But Graves didn’t follow the established path. “We didn’t run the gallery like a gallery,” he says. “We wanted to show art we liked, so it wasn’t about selling. I realized pretty early on that I didn’t want to keep trying to sell $5,000 pieces to people. At the same time, I was getting into books and would rather sell a $40 book to someone I know that can afford it.”
In 2011, Graves established KPG Books and began doing just that — teaching himself every facet of the art book publishing industry. A decade later, Graves is still running the enterprise as a D.I.Y. affair, creating extraordinarily crafted monographs which he personally packs and ships himself. A true artisan, Graves approaches books as affordable art, rather than mass produced commodities. He brings to light stories that might not otherwise be told by publishing houses who live and die by the P&L (profit and loss sheet).
“Freedom of the press is limited to those who own one,” journalist H.L. Mencken famously observed the true power and limitations of the First Amendment. For Graves, publishing is a means — not an end. With KPG Projects and Monolith Editions, he adopts a collectivist approach. Although art making can be highly individualized, Graves uses book publishing to celebrate and uplift artists from all walks of life, making their work available to wider audiences by keeping them at an accessible and affordable price point.
My Alma Mater Was Books
Whether exploring Alina van Ryzin’s intimate portrait of self-discovery at Bryn Mawr College, bearing witness to Griselda San Martin’s poignant pictures made at the Mexico/U.S. border, or reveling in Grant Ellis’ vibrant images of the Mississippi Delta, each book published by Kris Graves offers an insightful foray into a world that’s largely been marginalized, misrepresented, or simply ignored by the mainstream media.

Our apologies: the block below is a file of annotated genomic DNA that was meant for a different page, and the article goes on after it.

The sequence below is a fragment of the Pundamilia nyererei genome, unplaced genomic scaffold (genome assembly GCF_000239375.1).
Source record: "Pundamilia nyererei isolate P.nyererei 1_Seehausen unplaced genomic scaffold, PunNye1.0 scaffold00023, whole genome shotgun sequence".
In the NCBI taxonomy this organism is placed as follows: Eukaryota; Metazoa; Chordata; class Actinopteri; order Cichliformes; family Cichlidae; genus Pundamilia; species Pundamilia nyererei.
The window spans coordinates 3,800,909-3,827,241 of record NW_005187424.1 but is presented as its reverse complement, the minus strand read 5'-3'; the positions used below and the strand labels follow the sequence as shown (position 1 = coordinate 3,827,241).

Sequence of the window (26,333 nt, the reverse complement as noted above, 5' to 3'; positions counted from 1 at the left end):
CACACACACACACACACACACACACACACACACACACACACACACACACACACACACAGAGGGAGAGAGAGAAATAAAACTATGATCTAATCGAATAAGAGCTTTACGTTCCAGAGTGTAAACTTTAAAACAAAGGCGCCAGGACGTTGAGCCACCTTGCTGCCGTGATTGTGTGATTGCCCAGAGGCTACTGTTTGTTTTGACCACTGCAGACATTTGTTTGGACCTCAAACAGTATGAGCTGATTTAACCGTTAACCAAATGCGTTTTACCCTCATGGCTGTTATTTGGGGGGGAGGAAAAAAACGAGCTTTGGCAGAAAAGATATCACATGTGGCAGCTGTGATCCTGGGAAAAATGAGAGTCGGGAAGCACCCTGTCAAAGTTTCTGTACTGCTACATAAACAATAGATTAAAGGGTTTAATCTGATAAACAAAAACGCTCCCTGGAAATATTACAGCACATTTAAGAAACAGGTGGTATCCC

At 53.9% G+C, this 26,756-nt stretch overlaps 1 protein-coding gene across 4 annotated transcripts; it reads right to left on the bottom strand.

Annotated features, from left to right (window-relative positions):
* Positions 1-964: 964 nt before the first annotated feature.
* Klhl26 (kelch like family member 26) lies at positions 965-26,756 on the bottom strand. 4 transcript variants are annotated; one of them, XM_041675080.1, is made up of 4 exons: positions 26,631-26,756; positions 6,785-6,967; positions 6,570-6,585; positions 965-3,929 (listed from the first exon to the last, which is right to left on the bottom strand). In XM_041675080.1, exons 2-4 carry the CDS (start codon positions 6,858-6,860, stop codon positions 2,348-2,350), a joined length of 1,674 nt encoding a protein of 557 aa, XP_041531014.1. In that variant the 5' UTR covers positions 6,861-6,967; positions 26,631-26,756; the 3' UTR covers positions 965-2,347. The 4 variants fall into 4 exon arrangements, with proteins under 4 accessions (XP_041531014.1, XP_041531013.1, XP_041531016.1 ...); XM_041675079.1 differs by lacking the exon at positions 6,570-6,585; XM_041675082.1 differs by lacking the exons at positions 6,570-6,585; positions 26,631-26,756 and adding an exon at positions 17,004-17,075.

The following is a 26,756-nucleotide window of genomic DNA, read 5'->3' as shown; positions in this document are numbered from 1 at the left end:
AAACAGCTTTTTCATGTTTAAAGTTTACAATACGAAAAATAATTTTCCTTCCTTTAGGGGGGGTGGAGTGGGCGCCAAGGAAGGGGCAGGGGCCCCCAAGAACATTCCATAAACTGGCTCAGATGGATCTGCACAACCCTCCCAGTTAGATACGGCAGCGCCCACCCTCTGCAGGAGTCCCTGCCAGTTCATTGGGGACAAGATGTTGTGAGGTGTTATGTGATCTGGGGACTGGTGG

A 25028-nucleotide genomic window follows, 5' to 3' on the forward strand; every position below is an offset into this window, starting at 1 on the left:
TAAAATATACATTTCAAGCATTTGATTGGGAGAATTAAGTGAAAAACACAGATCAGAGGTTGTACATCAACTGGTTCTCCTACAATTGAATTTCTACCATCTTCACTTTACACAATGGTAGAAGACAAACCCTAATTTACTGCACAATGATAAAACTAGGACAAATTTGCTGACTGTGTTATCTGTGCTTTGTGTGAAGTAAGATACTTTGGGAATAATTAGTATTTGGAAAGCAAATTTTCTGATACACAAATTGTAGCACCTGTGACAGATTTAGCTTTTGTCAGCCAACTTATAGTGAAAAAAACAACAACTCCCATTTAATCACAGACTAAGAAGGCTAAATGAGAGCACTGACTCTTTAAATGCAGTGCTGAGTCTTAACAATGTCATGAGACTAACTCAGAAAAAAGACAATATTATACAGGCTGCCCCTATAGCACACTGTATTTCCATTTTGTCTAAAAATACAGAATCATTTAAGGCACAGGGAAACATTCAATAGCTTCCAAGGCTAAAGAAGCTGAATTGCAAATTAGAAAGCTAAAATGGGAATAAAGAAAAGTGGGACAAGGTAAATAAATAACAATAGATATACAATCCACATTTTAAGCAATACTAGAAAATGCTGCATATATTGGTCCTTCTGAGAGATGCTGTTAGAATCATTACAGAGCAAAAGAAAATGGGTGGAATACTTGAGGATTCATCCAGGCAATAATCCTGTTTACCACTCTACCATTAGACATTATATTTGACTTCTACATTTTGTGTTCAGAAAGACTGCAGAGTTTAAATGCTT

Take Revival, by African American photographer Nydia Blas, which focuses on the lives of Black girls and young women. “Nydia makes great portraits of the community, and she did it in a non-sexualized way,” says Graves. In a culture where Black girls and women are alternately hypersexualized or desexualized, Blas’s photographs capture their beauty, mystery, and majesty without centering or erasing sex, but simply allowing them to be the full expression of feminine complexity.
That complexity is expressed throughout Graves’ books – even in something as deceptively straightforward as street portraiture. In Harlem, photographer Ruben Natal-San Miguel creates a kaleidoscopic collection of flamboyant characters overflowing with style and flair. “Ruben has been photographing Harlem and everywhere else in New York City for over 25 years,” says Graves. “He’s always on the street and knows his community. It can be really hard to make portraits on the street of people but he’s made it simple. He’s an excellent photographer.”
Being in community with artists for decades, Graves sees their influence on his work. “Every book I make is because I know those artists are such amazing makers and I probably take a little bit every time I make my next photograph,” he says. “I just keep looking. That is the most important thing.”
By Miss Rosen
Miss Rosen is a New York-based writer focusing on art, photography, and culture. Her work has been published in books, magazines, including Time, Vogue, Aperture, and Vice, among others.